Leave a comment below if you have something mop-related to add. I’d love to know if you’ve found similar results to what I’ve experienced, or something completely different.
A Note from the Editor: 2 Additional Mop Scenarios
Do not underestimate mops, I’ve caught some of my personal best fish on them, and have seen them work when nothing else could fool a fish. I’ve even had one of my mop flies come unfurled from the abuse it was receiving from fish, in this state it honestly looked like a small mop-variation of Mangum’s Dragon Tail Tarpon Fly. The mop material was unraveled and tapered off the back of the hook about 3 inches. I decided to keep fishing it and continued to land fish with this mangled mess. Needless to say, I’m a mop enthusiast and would like to offer a couple more ideas for when and how to fish these strangely effective flies;
Fishing a tailwater in the winter with a mop can be a great way to euro-nymph while still fishing appropriately sized bugs. If you’ve ever tried forcing your typical euro nymphs on picky tailwater trout in the winter, you’ve likely struggled to connect with these pressured fish. With most commercially available jig hooks a size 16 is about as small as you can go, which isn’t close enough to the naturals to be all that appealing to a wary tailwater fish in the winter. The majority of nymphs fish are keying in on during the cold months are quite a bit smaller than that. In fact, when in doubt, it is advised to err on the side of being undersized with most midge patterns. A good solution to this situation is using a mop as an anchor. By fishing a 2 or 3 fly rig on a euro-leader, you can use a mop fly to bring the whole rig down to depth while still presenting your staple wintertime midge patterns. Not to mention, in rivers with a strong population of craneflies (think Colorado’s famous South Platte) a cream colored mop is actually a great imitation of these protein-packed grub-like bugs. Next time you’re out winter fishing, try throwing a heavy mop with 1 or 2 size 18-24 nymphs tied onto tags. You can fish the mop either as a dropper fly or the point fly, I have tried multiple configurations and have had success with all of them.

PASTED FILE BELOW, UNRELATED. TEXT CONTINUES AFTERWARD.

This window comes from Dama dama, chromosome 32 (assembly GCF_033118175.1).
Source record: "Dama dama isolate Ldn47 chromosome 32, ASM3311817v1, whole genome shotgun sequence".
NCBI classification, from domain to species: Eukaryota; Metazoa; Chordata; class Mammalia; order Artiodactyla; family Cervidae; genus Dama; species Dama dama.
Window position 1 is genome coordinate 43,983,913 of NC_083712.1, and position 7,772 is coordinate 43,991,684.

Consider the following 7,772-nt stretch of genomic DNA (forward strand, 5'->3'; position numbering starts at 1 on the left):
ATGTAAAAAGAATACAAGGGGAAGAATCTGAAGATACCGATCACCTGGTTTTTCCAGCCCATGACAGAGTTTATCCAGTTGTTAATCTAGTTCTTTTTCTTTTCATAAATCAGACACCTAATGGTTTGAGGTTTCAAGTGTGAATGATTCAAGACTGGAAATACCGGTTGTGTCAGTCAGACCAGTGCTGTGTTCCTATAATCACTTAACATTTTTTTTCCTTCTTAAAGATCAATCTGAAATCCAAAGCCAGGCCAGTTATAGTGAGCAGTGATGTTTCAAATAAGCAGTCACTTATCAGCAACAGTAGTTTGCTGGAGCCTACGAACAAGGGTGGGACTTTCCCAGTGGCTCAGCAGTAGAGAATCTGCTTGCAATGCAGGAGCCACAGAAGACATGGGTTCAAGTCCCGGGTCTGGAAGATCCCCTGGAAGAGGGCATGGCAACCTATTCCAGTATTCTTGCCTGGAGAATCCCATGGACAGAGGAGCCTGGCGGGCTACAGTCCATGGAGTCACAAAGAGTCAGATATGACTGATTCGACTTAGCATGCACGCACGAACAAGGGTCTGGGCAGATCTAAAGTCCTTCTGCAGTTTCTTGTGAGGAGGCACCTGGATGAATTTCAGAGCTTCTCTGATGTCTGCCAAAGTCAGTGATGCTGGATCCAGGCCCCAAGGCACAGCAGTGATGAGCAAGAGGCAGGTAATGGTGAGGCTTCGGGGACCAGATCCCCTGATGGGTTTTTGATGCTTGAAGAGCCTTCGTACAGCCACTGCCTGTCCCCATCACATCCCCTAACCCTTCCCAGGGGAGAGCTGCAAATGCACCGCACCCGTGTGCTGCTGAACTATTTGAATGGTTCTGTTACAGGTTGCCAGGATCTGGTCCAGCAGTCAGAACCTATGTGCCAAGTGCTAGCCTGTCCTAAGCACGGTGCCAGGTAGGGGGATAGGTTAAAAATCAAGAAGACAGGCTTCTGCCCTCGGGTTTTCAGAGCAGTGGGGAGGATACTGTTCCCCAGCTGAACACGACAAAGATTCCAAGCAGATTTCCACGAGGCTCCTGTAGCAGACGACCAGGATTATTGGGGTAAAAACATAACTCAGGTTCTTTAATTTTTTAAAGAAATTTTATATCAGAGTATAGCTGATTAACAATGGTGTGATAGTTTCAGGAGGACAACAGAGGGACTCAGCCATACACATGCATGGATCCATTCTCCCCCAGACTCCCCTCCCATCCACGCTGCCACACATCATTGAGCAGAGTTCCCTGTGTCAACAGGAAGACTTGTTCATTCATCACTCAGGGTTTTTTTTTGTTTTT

On stillwaters, a mop can be used to imitate a cased-caddis or sedge. tan, cream, and chartreuse have all worked for me. In my experience, these patterns are best fished when crawled under an indicator on any lake, pond, or reservoir with trout. Heavier mops will be effective at probing the depths but a lightly weighted mop will be more neutrally buoyant and can seal the deal on a trout cruising the middle of the water column intercepting emerging insects on their way to the surface.
About the Author
I’m an Environmental Science major at the University of Vermont who spends way more time fishing and tying flies than I probably should. Although I do enjoy a good dry fly or streamer take, I most often can be found using European-nymphing techniques to target the wily wild browns, ‘bows, brookies and salmon of the Green Mountains and neighboring states. While I’ll always have a love for the challenging (and sometimes frustrating) streams of Vermont, I often migrate West during the summer to fish remote rivers and alpine lakes.